- Build the broadcast around the interaction of people with actual chemistry and sound comedic sensibilities. You know, like Inside the NBA on TNT, but on ESPN.
- Do a complete 180: nothing but highlights! No context or analysis! Consider adding more cartoon sound effects, “Yakety-Sax,” and fart noises. At least Stephen A Smith won’t be involved.
- Create a sports/pop culture variety show around Bill Simmons. Think Grantland: The TV Show. Wait, ESPN did what with Grantland??? Well, that just seems like poor decision-making.
- Have SportsCenter co-hosted by the current Bachelor or Bachelorette. Women viewers will double overnight … to four.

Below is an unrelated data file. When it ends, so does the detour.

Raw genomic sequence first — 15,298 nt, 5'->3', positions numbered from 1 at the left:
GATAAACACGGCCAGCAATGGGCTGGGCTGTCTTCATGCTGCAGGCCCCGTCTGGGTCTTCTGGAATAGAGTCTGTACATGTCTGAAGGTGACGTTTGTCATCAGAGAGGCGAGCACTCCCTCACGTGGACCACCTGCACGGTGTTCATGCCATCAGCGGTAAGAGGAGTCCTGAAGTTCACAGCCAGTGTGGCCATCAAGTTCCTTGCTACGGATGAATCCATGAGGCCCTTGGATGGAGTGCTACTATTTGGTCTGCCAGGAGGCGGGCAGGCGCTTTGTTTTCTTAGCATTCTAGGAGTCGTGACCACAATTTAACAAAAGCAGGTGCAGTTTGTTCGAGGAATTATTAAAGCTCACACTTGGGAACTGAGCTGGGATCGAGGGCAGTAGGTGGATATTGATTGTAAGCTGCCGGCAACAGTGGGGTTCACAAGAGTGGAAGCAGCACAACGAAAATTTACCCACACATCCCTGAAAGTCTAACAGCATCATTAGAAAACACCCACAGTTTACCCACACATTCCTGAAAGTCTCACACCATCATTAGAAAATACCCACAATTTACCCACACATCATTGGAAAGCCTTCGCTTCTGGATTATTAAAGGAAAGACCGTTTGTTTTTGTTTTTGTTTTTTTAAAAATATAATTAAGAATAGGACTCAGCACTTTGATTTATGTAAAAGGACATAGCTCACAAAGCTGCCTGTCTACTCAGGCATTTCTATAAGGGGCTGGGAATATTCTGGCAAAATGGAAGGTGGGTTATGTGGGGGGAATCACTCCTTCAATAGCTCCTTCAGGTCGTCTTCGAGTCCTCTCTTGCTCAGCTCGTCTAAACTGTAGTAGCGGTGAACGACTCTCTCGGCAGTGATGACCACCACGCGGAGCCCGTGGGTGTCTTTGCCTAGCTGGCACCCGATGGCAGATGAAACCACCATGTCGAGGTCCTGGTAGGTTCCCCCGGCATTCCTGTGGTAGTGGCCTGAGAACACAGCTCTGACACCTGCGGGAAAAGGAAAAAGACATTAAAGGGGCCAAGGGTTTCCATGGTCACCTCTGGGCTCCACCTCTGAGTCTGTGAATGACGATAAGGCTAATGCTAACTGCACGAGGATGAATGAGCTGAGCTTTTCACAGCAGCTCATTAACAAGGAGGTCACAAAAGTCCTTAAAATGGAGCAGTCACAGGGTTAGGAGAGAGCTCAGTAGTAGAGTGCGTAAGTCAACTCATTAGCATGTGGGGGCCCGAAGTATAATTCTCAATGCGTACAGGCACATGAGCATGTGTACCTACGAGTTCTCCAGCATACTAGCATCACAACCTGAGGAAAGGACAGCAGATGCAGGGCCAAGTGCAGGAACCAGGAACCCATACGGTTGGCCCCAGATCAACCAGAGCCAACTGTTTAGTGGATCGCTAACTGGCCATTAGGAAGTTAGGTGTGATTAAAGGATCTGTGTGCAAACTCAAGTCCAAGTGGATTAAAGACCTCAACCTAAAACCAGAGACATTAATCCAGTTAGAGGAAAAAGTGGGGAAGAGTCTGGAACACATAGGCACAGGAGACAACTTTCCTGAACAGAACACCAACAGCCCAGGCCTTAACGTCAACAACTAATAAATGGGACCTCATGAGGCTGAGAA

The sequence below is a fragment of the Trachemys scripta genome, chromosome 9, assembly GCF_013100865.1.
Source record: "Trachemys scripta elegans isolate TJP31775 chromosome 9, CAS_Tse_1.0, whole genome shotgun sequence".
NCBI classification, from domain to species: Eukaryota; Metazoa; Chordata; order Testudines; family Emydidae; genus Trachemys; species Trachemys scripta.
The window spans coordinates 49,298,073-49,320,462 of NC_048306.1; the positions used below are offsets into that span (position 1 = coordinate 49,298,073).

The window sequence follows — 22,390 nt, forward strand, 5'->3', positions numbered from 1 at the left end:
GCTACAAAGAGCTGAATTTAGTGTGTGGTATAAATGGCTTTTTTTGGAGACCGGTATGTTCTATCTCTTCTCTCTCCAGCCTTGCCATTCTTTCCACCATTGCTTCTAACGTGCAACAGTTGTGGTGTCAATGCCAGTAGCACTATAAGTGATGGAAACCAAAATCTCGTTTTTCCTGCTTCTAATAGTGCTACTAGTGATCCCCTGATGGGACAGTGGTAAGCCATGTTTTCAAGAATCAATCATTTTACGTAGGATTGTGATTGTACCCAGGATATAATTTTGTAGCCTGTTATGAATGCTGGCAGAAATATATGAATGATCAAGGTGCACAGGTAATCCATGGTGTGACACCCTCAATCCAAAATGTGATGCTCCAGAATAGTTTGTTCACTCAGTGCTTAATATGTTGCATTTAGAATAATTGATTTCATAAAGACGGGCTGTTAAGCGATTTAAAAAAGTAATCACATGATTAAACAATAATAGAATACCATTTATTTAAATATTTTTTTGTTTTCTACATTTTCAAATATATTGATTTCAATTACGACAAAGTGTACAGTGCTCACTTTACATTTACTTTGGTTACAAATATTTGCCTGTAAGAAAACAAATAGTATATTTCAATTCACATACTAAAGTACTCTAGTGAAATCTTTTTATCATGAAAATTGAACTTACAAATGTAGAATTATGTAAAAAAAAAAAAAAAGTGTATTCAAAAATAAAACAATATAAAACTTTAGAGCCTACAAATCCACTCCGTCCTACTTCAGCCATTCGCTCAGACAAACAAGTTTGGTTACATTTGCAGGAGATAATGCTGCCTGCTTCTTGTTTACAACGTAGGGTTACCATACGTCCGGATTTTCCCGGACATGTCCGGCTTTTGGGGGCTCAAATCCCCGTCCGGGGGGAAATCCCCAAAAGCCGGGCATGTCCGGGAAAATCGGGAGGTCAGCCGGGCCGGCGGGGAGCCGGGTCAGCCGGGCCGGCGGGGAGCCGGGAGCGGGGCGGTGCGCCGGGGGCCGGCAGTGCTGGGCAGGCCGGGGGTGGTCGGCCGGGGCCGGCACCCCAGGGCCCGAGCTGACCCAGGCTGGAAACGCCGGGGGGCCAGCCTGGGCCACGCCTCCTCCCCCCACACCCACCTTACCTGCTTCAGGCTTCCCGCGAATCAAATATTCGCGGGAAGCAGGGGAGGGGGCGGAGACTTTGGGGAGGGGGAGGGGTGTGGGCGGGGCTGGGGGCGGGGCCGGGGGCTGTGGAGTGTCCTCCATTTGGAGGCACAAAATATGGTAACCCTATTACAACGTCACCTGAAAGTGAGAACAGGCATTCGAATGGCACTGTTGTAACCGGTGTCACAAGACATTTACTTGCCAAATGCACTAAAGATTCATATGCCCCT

- Just show 12 hours of “This is SportsCenter” commercials all day. Actually, I genuinely like this idea. Those commercials are fantastic.
Your Calvin and Hobbes strip of the day. Someone tell the Browns they don’t need 15 years of Fs to keep expectations low.
And now for the random ’90s song of the day. With the Cavaliers heading all the way to another country for Friday’s Game 5, it’s fitting that the R90SotD has a little international flair: Red Hot Chili Peppers’ “Around the World.” It’s a great album opener for a great album: 1999’s Californication. Flea thunders away on his bass, announcing that some serious rocking is about to ensue (hopefully much like Tristan Thompson will do on the boards on Friday night). Then, Anthony Kiedis unleashes a primal yell before doing his weird rap-rock thing while John Frusciante plucks away. The music video appears to start with the premise of, “What if our music studio was, like, on the sun?” Ohio gets a shoutout, while Toronto is ignored. Take that, Canada!